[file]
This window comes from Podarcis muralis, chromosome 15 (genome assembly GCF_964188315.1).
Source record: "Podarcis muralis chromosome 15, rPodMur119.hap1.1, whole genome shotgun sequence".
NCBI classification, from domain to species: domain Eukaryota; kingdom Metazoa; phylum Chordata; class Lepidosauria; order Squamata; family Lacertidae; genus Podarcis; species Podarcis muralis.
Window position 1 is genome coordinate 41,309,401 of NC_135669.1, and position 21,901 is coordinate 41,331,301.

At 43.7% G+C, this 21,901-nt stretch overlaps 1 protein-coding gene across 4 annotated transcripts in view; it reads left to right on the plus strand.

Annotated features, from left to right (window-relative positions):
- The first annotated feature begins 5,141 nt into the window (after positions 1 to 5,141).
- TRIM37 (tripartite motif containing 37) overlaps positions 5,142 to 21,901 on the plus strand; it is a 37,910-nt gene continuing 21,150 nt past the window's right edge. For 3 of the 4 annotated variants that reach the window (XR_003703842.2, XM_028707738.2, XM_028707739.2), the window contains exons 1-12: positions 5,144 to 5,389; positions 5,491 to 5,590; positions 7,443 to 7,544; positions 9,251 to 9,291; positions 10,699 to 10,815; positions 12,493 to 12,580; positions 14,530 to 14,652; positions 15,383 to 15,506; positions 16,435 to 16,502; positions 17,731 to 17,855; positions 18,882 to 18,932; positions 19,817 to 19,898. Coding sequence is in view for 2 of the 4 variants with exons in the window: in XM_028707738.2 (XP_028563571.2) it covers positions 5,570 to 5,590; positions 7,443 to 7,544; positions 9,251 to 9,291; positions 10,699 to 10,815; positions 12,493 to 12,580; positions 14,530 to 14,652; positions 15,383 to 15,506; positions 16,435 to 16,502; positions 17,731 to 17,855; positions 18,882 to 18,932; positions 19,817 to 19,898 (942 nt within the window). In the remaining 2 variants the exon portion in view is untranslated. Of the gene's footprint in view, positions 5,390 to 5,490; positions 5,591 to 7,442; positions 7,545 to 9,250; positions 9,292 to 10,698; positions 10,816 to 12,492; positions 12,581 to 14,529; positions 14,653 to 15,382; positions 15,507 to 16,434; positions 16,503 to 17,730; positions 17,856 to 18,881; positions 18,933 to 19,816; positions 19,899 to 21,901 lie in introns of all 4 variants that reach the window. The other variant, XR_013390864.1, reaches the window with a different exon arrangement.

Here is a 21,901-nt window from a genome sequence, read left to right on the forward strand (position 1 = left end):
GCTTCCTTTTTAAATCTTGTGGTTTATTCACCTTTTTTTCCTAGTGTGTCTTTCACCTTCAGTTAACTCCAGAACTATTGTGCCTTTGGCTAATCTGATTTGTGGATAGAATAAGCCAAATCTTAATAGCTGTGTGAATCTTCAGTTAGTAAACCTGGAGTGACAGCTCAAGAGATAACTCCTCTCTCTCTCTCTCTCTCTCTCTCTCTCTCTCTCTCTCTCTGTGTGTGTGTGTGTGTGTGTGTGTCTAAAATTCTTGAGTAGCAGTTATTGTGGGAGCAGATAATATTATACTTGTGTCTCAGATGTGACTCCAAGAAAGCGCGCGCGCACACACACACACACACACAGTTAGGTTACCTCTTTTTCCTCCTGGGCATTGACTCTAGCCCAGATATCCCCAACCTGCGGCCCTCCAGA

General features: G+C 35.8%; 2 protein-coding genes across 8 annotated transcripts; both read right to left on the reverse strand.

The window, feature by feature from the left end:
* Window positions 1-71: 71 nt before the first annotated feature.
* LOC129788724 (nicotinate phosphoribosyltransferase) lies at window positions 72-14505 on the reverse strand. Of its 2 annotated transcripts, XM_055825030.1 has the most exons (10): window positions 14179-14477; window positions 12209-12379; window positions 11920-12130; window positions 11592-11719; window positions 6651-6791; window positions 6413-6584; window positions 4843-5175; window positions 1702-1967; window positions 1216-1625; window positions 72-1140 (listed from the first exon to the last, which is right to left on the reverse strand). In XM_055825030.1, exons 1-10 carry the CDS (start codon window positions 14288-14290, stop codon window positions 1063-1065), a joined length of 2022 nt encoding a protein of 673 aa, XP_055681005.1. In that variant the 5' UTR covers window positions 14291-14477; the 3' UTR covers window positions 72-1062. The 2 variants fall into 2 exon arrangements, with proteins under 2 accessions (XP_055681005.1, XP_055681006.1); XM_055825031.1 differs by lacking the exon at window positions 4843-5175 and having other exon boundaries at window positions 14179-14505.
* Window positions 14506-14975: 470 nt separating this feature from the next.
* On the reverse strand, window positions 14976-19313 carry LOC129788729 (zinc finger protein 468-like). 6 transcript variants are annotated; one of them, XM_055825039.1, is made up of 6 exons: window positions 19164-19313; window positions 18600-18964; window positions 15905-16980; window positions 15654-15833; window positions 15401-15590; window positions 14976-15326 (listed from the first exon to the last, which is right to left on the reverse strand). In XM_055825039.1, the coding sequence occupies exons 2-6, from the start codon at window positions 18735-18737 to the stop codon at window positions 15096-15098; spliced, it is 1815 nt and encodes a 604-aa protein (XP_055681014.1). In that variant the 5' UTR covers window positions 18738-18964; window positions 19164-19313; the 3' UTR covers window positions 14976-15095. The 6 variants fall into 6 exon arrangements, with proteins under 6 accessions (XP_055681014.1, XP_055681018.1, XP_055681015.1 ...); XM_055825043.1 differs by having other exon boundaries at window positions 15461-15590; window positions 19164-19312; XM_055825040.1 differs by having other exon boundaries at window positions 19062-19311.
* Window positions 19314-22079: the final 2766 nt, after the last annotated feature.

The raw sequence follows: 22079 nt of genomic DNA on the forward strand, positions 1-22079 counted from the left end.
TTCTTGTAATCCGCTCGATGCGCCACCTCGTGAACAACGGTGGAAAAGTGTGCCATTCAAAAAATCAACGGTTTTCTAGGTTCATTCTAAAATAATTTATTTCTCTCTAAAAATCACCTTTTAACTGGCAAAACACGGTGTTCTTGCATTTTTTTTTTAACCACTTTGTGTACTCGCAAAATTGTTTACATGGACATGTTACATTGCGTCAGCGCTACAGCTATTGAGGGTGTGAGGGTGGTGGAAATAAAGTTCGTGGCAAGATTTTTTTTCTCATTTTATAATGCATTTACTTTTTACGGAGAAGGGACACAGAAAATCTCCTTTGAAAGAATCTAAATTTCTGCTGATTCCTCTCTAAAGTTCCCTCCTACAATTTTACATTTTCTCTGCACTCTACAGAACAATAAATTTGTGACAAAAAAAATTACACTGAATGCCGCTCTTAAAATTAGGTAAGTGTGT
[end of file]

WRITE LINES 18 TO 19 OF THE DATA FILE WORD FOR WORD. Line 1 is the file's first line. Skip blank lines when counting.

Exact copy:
The raw sequence follows: 22079 nt of genomic DNA on the forward strand, positions 1-22079 counted from the left end.
TTCTTGTAATCCGCTCGATGCGCCACCTCGTGAACAACGGTGGAAAAGTGTGCCATTCAAAAAATCAACGGTTTTCTAGGTTCATTCTAAAATAATTTATTTCTCTCTAAAAATCACCTTTTAACTGGCAAAACACGGTGTTCTTGCATTTTTTTTTTAACCACTTTGTGTACTCGCAAAATTGTTTACATGGACATGTTACATTGCGTCAGCGCTACAGCTATTGAGGGTGTGAGGGTGGTGGAAATAAAGTTCGTGGCAAGATTTTTTTTCTCATTTTATAATGCATTTACTTTTTACGGAGAAGGGACACAGAAAATCTCCTTTGAAAGAATCTAAATTTCTGCTGATTCCTCTCTAAAGTTCCCTCCTACAATTTTACATTTTCTCTGCACTCTACAGAACAATAAATTTGTGACAAAAAAAATTACACTGAATGCCGCTCTTAAAATTAGGTAAGTGTGT